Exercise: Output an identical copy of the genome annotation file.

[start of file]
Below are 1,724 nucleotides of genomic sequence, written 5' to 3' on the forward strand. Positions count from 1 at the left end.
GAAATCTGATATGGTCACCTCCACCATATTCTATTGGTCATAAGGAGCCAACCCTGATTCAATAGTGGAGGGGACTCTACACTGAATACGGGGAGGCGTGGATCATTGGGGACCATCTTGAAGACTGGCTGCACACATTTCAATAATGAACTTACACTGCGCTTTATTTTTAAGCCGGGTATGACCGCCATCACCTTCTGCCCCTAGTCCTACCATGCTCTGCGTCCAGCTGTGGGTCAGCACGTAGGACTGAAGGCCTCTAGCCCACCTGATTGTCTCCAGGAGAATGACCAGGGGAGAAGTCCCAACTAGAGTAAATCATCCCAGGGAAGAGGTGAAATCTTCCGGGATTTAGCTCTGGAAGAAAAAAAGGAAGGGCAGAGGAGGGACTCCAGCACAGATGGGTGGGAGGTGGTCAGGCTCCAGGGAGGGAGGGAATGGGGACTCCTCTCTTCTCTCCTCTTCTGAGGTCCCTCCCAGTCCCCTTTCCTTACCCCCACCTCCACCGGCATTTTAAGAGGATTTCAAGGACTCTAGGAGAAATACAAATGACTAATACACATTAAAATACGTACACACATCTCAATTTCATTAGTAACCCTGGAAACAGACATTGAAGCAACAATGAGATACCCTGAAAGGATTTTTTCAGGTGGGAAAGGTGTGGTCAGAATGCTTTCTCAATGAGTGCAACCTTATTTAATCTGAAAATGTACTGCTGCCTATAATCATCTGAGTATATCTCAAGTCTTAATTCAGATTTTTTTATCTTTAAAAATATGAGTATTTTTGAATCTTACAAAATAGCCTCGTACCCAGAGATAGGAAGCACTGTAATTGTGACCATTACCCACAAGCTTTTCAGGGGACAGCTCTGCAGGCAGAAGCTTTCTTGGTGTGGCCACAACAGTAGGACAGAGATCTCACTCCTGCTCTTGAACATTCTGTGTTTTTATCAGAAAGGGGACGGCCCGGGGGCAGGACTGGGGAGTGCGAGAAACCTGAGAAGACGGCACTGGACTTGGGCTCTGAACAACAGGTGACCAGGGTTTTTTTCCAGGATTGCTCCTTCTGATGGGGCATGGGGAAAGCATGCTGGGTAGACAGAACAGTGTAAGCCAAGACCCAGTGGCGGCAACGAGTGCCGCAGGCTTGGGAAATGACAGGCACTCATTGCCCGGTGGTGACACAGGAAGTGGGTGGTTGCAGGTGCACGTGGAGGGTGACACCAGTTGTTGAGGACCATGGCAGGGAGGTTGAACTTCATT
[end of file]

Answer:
Below are 1,724 nucleotides of genomic sequence, written 5' to 3' on the forward strand. Positions count from 1 at the left end.
GAAATCTGATATGGTCACCTCCACCATATTCTATTGGTCATAAGGAGCCAACCCTGATTCAATAGTGGAGGGGACTCTACACTGAATACGGGGAGGCGTGGATCATTGGGGACCATCTTGAAGACTGGCTGCACACATTTCAATAATGAACTTACACTGCGCTTTATTTTTAAGCCGGGTATGACCGCCATCACCTTCTGCCCCTAGTCCTACCATGCTCTGCGTCCAGCTGTGGGTCAGCACGTAGGACTGAAGGCCTCTAGCCCACCTGATTGTCTCCAGGAGAATGACCAGGGGAGAAGTCCCAACTAGAGTAAATCATCCCAGGGAAGAGGTGAAATCTTCCGGGATTTAGCTCTGGAAGAAAAAAAGGAAGGGCAGAGGAGGGACTCCAGCACAGATGGGTGGGAGGTGGTCAGGCTCCAGGGAGGGAGGGAATGGGGACTCCTCTCTTCTCTCCTCTTCTGAGGTCCCTCCCAGTCCCCTTTCCTTACCCCCACCTCCACCGGCATTTTAAGAGGATTTCAAGGACTCTAGGAGAAATACAAATGACTAATACACATTAAAATACGTACACACATCTCAATTTCATTAGTAACCCTGGAAACAGACATTGAAGCAACAATGAGATACCCTGAAAGGATTTTTTCAGGTGGGAAAGGTGTGGTCAGAATGCTTTCTCAATGAGTGCAACCTTATTTAATCTGAAAATGTACTGCTGCCTATAATCATCTGAGTATATCTCAAGTCTTAATTCAGATTTTTTTATCTTTAAAAATATGAGTATTTTTGAATCTTACAAAATAGCCTCGTACCCAGAGATAGGAAGCACTGTAATTGTGACCATTACCCACAAGCTTTTCAGGGGACAGCTCTGCAGGCAGAAGCTTTCTTGGTGTGGCCACAACAGTAGGACAGAGATCTCACTCCTGCTCTTGAACATTCTGTGTTTTTATCAGAAAGGGGACGGCCCGGGGGCAGGACTGGGGAGTGCGAGAAACCTGAGAAGACGGCACTGGACTTGGGCTCTGAACAACAGGTGACCAGGGTTTTTTTCCAGGATTGCTCCTTCTGATGGGGCATGGGGAAAGCATGCTGGGTAGACAGAACAGTGTAAGCCAAGACCCAGTGGCGGCAACGAGTGCCGCAGGCTTGGGAAATGACAGGCACTCATTGCCCGGTGGTGACACAGGAAGTGGGTGGTTGCAGGTGCACGTGGAGGGTGACACCAGTTGTTGAGGACCATGGCAGGGAGGTTGAACTTCATT